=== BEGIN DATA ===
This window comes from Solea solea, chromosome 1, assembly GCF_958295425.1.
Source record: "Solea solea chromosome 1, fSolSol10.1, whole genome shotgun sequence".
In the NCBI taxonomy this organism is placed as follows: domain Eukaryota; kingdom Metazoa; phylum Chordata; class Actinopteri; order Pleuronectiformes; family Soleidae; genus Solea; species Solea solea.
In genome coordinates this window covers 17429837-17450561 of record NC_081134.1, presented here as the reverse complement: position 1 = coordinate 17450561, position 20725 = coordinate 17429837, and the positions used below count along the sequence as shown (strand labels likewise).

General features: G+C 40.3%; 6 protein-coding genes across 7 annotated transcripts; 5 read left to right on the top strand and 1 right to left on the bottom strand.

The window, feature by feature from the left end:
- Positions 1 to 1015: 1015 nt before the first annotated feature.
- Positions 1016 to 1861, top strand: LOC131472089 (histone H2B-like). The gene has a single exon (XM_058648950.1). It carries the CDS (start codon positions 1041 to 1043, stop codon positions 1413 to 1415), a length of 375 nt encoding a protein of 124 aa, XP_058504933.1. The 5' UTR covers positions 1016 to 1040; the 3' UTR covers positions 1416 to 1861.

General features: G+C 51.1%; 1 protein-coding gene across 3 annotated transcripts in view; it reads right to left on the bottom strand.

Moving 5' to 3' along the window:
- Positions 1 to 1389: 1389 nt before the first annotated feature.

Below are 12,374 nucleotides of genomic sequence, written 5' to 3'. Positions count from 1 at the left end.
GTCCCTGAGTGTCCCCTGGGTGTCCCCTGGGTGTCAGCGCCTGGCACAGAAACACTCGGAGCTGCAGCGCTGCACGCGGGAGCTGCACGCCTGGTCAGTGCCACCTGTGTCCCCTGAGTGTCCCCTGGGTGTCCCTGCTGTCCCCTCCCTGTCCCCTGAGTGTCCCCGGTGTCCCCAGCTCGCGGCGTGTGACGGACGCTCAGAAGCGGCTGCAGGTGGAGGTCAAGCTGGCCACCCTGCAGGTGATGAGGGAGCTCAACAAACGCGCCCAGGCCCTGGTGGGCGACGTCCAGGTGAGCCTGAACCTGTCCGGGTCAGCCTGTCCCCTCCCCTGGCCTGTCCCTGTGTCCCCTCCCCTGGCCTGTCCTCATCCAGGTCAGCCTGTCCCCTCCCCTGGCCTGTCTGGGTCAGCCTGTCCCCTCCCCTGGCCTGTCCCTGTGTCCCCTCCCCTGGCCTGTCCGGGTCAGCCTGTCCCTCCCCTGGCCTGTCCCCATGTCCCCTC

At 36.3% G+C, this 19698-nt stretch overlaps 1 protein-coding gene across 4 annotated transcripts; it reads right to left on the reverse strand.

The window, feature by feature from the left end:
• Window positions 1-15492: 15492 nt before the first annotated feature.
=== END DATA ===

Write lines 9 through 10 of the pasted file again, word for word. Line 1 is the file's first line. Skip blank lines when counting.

General features: G+C 51.1%; 1 protein-coding gene across 3 annotated transcripts in view; it reads right to left on the bottom strand.

Moving 5' to 3' along the window: